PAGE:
I was walking up the street the other day when I heard something from above. It sounded like wood on wood, as if a drummer had just banged his sticks together. I looked up at a massive oak across the street– which seemed to be in the general vicinity from where the sound came– and saw the shape of a huge bird, perhaps an owl or falcon. It blended in perfectly with the trunk, and only for a moment could I see it’s outline as it took a giant, powerful step to the side. The bird vanished from my sight for a moment, and when I saw it again it was leaning down and into something, tearing and yanking at flesh with it’s beak.
It was a startling thing to see in downtown Toronto, this unadorned and pitiless majesty.
Had the bird taken it’s victim in mid-flight, plucking it from unsuspecting air?
Had it tracked it’s prey at great velocity, and then it’s sharp, sudden talons piercing the animal, and then the wood upon which the creature had been scurrying?
My eyesight is not great, and the bird receded back into the camouflage of the tree. I stared up at that tree– that tree which could have been two centuries old– for a long time, hoping to see that world flicker back into mine, but it did not, and this vivid life of blood and bone would remain known but unseen. A reminder on a cold, November day of this other world, of how quickly, astonishingly and with unsentimental finality, it will one day make it’s presence known to each of us.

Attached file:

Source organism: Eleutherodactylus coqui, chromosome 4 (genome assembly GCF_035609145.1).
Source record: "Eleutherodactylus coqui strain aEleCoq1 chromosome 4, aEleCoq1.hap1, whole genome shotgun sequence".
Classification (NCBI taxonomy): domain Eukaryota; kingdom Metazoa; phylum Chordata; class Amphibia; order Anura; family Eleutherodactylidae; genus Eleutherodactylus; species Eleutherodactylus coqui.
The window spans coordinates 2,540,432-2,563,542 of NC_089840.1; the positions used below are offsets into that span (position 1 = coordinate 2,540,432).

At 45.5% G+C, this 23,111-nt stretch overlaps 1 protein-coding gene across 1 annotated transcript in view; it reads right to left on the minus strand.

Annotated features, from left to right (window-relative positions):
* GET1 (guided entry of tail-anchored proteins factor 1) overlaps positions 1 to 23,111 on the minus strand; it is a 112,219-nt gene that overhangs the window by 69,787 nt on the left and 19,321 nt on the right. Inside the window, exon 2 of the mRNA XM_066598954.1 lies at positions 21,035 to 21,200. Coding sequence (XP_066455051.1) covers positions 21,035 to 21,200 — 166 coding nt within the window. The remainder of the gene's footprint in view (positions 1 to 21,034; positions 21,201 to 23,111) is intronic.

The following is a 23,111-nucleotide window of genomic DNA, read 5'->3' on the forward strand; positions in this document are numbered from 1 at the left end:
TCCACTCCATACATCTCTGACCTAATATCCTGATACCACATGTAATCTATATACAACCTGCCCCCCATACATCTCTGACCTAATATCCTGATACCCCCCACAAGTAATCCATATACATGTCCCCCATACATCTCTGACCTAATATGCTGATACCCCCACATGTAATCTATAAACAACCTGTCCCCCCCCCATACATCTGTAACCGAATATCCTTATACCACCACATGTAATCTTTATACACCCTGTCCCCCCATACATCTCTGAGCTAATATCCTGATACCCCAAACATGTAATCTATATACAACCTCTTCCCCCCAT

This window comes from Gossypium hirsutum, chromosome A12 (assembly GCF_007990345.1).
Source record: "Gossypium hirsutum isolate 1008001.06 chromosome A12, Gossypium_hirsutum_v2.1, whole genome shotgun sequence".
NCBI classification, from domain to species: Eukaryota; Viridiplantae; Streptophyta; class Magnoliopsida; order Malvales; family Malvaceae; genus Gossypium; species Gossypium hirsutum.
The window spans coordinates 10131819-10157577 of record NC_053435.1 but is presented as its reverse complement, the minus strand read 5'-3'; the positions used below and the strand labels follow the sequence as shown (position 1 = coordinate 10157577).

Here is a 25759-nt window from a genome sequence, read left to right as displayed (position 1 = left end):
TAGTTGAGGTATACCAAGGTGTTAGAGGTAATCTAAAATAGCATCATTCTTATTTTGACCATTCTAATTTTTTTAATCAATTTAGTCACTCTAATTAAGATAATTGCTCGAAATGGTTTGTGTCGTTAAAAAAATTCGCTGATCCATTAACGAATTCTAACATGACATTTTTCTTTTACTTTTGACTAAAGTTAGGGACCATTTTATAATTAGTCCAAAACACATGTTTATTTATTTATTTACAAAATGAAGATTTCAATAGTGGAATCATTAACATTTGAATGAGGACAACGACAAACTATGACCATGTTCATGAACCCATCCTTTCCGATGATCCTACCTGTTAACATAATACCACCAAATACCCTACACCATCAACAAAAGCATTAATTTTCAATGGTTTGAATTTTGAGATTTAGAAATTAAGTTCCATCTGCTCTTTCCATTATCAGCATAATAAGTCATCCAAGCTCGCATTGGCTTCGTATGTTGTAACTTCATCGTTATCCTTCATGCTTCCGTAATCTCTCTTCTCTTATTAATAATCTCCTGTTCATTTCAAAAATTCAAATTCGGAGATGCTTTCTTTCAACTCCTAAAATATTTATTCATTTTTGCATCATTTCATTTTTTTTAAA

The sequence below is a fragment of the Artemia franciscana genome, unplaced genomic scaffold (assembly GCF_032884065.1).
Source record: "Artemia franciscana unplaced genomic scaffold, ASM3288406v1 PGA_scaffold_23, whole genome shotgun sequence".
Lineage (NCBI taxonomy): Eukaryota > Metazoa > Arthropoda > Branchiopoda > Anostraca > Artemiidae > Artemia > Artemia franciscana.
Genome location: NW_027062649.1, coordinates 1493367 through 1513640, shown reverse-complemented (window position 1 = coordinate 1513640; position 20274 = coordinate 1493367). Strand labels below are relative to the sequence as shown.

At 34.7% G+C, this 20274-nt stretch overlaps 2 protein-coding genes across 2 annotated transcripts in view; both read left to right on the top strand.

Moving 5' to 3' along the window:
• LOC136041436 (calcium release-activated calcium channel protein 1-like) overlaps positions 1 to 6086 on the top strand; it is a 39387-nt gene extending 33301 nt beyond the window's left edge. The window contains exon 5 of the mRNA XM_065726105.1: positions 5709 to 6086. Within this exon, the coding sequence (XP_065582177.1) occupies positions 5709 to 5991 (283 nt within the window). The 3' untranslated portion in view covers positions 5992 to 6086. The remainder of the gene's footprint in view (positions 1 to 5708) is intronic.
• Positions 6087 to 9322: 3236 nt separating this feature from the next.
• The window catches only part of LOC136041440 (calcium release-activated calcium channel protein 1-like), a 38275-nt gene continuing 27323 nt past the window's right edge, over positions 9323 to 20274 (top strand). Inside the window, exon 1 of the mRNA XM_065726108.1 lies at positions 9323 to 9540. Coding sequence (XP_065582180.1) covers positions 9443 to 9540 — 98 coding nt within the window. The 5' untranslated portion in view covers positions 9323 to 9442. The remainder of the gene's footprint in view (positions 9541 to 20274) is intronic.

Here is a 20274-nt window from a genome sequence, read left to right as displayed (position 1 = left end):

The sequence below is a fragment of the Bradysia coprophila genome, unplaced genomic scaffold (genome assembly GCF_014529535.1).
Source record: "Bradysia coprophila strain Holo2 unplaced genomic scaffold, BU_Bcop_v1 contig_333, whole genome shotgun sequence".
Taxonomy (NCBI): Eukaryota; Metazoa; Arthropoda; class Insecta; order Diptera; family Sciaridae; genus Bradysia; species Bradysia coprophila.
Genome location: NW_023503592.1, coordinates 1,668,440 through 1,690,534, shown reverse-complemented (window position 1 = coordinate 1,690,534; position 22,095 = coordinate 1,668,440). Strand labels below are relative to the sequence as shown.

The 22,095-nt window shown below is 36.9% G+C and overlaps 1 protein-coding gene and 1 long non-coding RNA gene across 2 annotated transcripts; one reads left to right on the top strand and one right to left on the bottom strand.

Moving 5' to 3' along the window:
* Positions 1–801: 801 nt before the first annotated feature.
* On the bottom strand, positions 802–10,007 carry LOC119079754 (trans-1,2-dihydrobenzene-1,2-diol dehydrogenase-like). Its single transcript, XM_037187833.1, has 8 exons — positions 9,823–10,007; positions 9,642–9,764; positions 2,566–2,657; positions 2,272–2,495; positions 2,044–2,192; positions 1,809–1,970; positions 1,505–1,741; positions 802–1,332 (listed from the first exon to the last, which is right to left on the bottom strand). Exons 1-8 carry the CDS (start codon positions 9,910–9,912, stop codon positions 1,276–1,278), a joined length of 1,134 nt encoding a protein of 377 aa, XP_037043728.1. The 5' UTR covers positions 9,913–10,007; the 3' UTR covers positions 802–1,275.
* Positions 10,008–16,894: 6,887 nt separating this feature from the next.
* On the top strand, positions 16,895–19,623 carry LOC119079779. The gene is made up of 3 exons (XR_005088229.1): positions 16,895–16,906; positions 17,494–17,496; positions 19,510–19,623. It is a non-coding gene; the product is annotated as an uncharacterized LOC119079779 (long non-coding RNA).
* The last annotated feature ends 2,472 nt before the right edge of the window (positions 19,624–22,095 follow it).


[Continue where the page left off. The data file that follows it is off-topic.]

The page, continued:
On a winter day while hiking through the woods, Rachelle’s father Terry came across the imprint of an owl’s wings and body in the snow. From the tracks, he could see that it had been following a mouse of some sort, and then swooped down, picking the creature up from the surface and carrying him up and off to death. He took a photograph of the imprint, and it’s amazing to see such a moment crystallized, to see just the shadow of this small and brutal divinity.
It has always reminded me of this poem by Mary Oliver:
White Owl Flies Into and Out of the Field
by Mary Oliver
Coming down out of the freezing sky
with its depths of light,
like an angel, or a Buddha with wings,
it was beautiful, and accurate,
striking the snow and whatever was there
with a force that left the imprint
of the tips of its wings — five feet apart —
and the grabbing thrust of its feet,
and the indentation of what had been running
through the white valleys of the snow —
and then it rose, gracefully,
and flew back to the frozen marshes
to lurk there, like a little lighthouse,
in the blue shadows —
so I thought:
maybe death isn’t darkness, after all,
but so much light wrapping itself around us —
as soft as feathers —
that we are instantly weary of looking, and looking,
and shut our eyes, not without amazement,
and let ourselves be carried,
as through the translucence of mica,
to the river that is without the least dapple or shadow,
that is nothing but light — scalding, aortal light —
in which we are washed and washed
out of our bones.